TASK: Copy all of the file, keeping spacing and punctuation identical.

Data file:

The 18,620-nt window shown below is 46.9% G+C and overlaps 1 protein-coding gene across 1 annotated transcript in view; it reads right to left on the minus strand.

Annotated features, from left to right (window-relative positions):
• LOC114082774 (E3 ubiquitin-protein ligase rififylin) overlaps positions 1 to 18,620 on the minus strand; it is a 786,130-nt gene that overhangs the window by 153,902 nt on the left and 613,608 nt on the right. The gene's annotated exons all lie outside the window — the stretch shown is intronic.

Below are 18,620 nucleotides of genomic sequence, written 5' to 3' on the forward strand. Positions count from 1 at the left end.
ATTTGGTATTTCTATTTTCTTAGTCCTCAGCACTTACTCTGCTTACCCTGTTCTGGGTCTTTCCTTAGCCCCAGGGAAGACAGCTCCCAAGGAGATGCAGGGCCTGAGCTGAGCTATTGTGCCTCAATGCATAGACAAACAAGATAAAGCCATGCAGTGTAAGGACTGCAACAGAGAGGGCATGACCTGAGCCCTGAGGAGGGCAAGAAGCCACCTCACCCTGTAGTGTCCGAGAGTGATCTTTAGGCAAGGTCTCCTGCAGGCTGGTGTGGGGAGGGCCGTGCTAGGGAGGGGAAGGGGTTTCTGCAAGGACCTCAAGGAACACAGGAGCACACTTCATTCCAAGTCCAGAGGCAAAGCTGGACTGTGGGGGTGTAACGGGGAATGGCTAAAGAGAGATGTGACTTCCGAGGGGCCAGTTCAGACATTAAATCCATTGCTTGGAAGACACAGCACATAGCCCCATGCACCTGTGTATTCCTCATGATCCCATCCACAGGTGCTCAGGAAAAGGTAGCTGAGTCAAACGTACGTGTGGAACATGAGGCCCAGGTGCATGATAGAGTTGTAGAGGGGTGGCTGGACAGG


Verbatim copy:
The 18,620-nt window shown below is 46.9% G+C and overlaps 1 protein-coding gene across 1 annotated transcript in view; it reads right to left on the minus strand.

Annotated features, from left to right (window-relative positions):
• LOC114082774 (E3 ubiquitin-protein ligase rififylin) overlaps positions 1 to 18,620 on the minus strand; it is a 786,130-nt gene that overhangs the window by 153,902 nt on the left and 613,608 nt on the right. The gene's annotated exons all lie outside the window — the stretch shown is intronic.

Below are 18,620 nucleotides of genomic sequence, written 5' to 3' on the forward strand. Positions count from 1 at the left end.
ATTTGGTATTTCTATTTTCTTAGTCCTCAGCACTTACTCTGCTTACCCTGTTCTGGGTCTTTCCTTAGCCCCAGGGAAGACAGCTCCCAAGGAGATGCAGGGCCTGAGCTGAGCTATTGTGCCTCAATGCATAGACAAACAAGATAAAGCCATGCAGTGTAAGGACTGCAACAGAGAGGGCATGACCTGAGCCCTGAGGAGGGCAAGAAGCCACCTCACCCTGTAGTGTCCGAGAGTGATCTTTAGGCAAGGTCTCCTGCAGGCTGGTGTGGGGAGGGCCGTGCTAGGGAGGGGAAGGGGTTTCTGCAAGGACCTCAAGGAACACAGGAGCACACTTCATTCCAAGTCCAGAGGCAAAGCTGGACTGTGGGGGTGTAACGGGGAATGGCTAAAGAGAGATGTGACTTCCGAGGGGCCAGTTCAGACATTAAATCCATTGCTTGGAAGACACAGCACATAGCCCCATGCACCTGTGTATTCCTCATGATCCCATCCACAGGTGCTCAGGAAAAGGTAGCTGAGTCAAACGTACGTGTGGAACATGAGGCCCAGGTGCATGATAGAGTTGTAGAGGGGTGGCTGGACAGG